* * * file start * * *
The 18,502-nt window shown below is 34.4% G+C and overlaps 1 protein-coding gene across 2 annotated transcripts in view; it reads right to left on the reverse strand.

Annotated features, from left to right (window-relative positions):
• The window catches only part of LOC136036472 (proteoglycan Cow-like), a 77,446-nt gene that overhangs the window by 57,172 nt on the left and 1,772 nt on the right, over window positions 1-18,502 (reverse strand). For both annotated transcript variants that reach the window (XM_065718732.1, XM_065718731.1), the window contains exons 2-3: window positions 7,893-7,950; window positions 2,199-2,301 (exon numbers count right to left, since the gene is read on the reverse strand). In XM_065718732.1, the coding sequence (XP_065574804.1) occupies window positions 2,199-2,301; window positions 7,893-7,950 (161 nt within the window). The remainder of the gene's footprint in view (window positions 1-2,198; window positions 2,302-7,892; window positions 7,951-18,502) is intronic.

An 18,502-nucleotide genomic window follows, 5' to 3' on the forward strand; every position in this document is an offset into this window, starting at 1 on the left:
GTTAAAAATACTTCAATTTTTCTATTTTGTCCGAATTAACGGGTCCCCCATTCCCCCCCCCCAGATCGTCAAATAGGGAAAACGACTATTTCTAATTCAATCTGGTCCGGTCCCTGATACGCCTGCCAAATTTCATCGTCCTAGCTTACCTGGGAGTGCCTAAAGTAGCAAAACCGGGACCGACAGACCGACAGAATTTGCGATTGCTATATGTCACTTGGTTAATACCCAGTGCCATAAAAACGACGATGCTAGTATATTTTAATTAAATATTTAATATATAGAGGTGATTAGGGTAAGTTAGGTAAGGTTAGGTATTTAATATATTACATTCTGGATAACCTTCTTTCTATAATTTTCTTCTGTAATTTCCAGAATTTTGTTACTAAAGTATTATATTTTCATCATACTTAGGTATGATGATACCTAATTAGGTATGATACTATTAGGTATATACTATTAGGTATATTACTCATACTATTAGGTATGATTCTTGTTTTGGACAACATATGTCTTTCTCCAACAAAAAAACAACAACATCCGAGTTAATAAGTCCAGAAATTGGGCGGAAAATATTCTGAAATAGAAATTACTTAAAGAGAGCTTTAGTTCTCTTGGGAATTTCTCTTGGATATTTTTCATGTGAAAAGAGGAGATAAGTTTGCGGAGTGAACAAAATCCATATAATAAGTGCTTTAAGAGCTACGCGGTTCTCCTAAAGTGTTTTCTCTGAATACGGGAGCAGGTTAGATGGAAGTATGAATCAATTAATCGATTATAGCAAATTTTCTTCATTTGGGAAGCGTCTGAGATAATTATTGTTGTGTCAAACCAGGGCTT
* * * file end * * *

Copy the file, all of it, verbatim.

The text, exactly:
The 18,502-nt window shown below is 34.4% G+C and overlaps 1 protein-coding gene across 2 annotated transcripts in view; it reads right to left on the reverse strand.

Annotated features, from left to right (window-relative positions):
• The window catches only part of LOC136036472 (proteoglycan Cow-like), a 77,446-nt gene that overhangs the window by 57,172 nt on the left and 1,772 nt on the right, over window positions 1-18,502 (reverse strand). For both annotated transcript variants that reach the window (XM_065718732.1, XM_065718731.1), the window contains exons 2-3: window positions 7,893-7,950; window positions 2,199-2,301 (exon numbers count right to left, since the gene is read on the reverse strand). In XM_065718732.1, the coding sequence (XP_065574804.1) occupies window positions 2,199-2,301; window positions 7,893-7,950 (161 nt within the window). The remainder of the gene's footprint in view (window positions 1-2,198; window positions 2,302-7,892; window positions 7,951-18,502) is intronic.

An 18,502-nucleotide genomic window follows, 5' to 3' on the forward strand; every position in this document is an offset into this window, starting at 1 on the left:
GTTAAAAATACTTCAATTTTTCTATTTTGTCCGAATTAACGGGTCCCCCATTCCCCCCCCCCAGATCGTCAAATAGGGAAAACGACTATTTCTAATTCAATCTGGTCCGGTCCCTGATACGCCTGCCAAATTTCATCGTCCTAGCTTACCTGGGAGTGCCTAAAGTAGCAAAACCGGGACCGACAGACCGACAGAATTTGCGATTGCTATATGTCACTTGGTTAATACCCAGTGCCATAAAAACGACGATGCTAGTATATTTTAATTAAATATTTAATATATAGAGGTGATTAGGGTAAGTTAGGTAAGGTTAGGTATTTAATATATTACATTCTGGATAACCTTCTTTCTATAATTTTCTTCTGTAATTTCCAGAATTTTGTTACTAAAGTATTATATTTTCATCATACTTAGGTATGATGATACCTAATTAGGTATGATACTATTAGGTATATACTATTAGGTATATTACTCATACTATTAGGTATGATTCTTGTTTTGGACAACATATGTCTTTCTCCAACAAAAAAACAACAACATCCGAGTTAATAAGTCCAGAAATTGGGCGGAAAATATTCTGAAATAGAAATTACTTAAAGAGAGCTTTAGTTCTCTTGGGAATTTCTCTTGGATATTTTTCATGTGAAAAGAGGAGATAAGTTTGCGGAGTGAACAAAATCCATATAATAAGTGCTTTAAGAGCTACGCGGTTCTCCTAAAGTGTTTTCTCTGAATACGGGAGCAGGTTAGATGGAAGTATGAATCAATTAATCGATTATAGCAAATTTTCTTCATTTGGGAAGCGTCTGAGATAATTATTGTTGTGTCAAACCAGGGCTT